This answer presumes you are asking how often one can file a Chapter 7 bankruptcy, which is what you would file if your income is below the median in Nevada (around $43k/yr for a single individual.)
You can file Chapter 7 bankruptcy and obtain a discharge of your debts every 8 years measured from date of filing to date of filing. For example, if you filed for Chapter 7 Bankruptcy on September 30th, 2005, you can file again on October 1st, 2013.
Nevada statutes provide multiple exemptions under NRS 21.090 (see it at: http://www.leg.state.nv.us/NRS/NRS-021.html#NRS021Sec090)
One of those exemptions is for one vehicle that has less than $15,000.00 in equity, calculated as (value of the car - amount owed on car loan). If your car is 15 yrs old, unless it is a Bentley or a Ferrari, then I suspect it is worth less than $15k so it could not be touched by creditors.
Even though your only income is social security, the assets that are purchased with social security are not exempt specifically because they were purchased using social security money.
Regardless, the exemptions in Nevada are substantial so I do not suspect you would have any issues with exemptions. You get up to $12k in household goods (furniture, beds, appliances, computers, televisions, clothing, etc.), up to $5k in jewelry, up to $15k in equity for one car, up to $550k in equity in your homestead (primary residence with homestead declaration recorded with the county recorder), up to $500k in qualified retirement accounts, 100% of your social security funds sitting in a bank account that can be proven came from social security, and a few others.
It sounds like you are safe. You should notify your creditor that your sole income is social security, that your only vehicle is worth less than $15k, and that you are judgment proof (presuming that information is correct.)
William Devine, II
I am an attorney, just not your attorney (yet). Any answers here are to be deemed informational unless and until you retain me as your attorney for actual legal services and legal advice. I offer free in-person consultations. If you like my answer, please hit the thumbs up button.
The only thing I would add to Attorney Devine's great answer is that while social security is entirely "exempt" from creditors in bankruptcy, that has nothing to do with whether your assets are exempt or not under applicable law. You would be well advised to consult a bankruptcy attorney to determine the nature and extent of exemptions available to you should you decide to file for bankruptcy relief.
Advice on this forum is for informational purposes only and should never be mistaken as a substitute for legal advice. If you are in need of legal advice, you should consult local legal counsel.
I would add this info about your Social Security benefits.
If a creditor other than the federal government tries to garnish your Social Security benefits, inform them that such an action violates Section 207 of the Social Security Act (42 U.S.C. 407).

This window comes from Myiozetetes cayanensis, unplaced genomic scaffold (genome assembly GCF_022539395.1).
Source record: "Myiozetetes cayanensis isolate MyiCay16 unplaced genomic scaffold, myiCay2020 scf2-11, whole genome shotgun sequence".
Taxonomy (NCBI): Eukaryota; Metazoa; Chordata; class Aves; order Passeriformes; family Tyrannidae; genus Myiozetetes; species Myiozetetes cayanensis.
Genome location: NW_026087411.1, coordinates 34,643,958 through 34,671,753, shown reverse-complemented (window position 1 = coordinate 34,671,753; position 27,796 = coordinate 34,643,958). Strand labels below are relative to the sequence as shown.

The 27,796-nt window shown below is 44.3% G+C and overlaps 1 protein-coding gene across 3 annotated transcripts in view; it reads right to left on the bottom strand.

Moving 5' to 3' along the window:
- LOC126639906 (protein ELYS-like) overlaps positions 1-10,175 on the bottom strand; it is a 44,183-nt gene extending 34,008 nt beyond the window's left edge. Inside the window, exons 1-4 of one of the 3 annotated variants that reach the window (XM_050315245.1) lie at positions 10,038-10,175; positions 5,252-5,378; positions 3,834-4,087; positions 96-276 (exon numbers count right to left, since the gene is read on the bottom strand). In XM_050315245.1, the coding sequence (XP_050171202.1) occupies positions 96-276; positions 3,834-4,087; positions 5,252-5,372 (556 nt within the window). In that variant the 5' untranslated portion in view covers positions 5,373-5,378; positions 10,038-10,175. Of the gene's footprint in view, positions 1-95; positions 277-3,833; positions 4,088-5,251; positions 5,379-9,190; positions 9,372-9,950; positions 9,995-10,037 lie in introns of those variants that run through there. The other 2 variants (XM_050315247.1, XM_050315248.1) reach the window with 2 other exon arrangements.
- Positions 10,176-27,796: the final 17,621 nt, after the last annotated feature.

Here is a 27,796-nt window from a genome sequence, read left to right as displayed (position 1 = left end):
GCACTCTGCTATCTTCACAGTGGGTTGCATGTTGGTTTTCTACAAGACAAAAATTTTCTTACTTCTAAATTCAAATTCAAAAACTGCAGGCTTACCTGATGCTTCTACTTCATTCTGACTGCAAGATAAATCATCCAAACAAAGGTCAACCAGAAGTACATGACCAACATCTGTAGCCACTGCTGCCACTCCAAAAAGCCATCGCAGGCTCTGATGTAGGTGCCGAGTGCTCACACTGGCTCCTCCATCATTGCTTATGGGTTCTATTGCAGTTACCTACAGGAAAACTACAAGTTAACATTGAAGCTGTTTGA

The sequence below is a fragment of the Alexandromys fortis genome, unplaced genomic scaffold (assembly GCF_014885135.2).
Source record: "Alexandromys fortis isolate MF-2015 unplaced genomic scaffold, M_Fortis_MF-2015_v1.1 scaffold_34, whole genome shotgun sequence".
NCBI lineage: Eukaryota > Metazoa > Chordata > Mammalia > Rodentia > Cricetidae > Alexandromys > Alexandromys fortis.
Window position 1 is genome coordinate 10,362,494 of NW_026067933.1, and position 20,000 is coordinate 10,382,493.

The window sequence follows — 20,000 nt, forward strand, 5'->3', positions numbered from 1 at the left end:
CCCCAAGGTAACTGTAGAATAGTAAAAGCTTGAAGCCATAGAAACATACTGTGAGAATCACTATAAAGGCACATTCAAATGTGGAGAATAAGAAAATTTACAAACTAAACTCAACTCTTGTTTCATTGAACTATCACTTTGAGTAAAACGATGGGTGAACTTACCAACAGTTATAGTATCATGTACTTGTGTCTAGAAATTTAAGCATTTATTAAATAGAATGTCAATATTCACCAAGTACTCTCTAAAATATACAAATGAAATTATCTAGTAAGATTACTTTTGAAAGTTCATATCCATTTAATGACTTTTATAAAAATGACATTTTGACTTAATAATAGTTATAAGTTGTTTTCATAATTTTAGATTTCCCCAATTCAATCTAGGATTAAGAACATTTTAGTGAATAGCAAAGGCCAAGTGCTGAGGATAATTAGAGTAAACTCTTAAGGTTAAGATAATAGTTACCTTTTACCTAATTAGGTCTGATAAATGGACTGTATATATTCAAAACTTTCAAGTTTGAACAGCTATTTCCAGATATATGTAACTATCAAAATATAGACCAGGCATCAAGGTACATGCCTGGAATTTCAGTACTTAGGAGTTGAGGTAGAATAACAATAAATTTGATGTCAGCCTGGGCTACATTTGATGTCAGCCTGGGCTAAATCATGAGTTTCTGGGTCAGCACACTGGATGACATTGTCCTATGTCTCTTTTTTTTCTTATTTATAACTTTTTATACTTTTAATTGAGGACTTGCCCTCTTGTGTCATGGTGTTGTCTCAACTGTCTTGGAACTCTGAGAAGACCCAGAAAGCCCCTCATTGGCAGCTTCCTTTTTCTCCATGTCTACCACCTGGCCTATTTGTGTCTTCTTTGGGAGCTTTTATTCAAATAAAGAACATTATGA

NOTE: SSI payments are not subject to garnishment.
Section 207 bars garnishment of your benefits. It can also be used as a defense if your benefits are incorrectly garnished. SSA has responsibility for protecting benefits against garnishment, assignments and other legal processes usually ends when the beneficiary is paid. However, once paid, benefits continue to be protected under section 207 of Act as long as they are identifiable as Social Security benefits.
However, the creditor may go after your bank account or other assets. You may lose the federal Social Security protection if you co-mingle your SSA money with other monies. Check with an attorney in your state.
Federal regulations require that banks which receive a garnishment order for an account into which Social Security, VA, Railroad Retirement, or Federal pensions have been deposited, must look more closely before honoring the garnishment order. The bank has to figure out the sum of such Federal benefit payments that have been deposited to the account during a two month period, and must ensure that the account holder has access to an amount equal to that sum or to the current balance of the account, whichever is lower.
Under this regulation, you do not forfeit your protection from garnishment by mingling your Federal checks with other money -- but there are limits on the amount of money in your account that's protected from garnishment. Only 2 months worth of benefits are protected. Additionally, don't transfer benefits to another account or else the protection is void.
Disclaimer Information on this site is provided by Brian Scott Wayson as general information, not legal advice, and use of this information does not establish an attorney-client relationship. If you have questions about your specific situation, please call an attorney.
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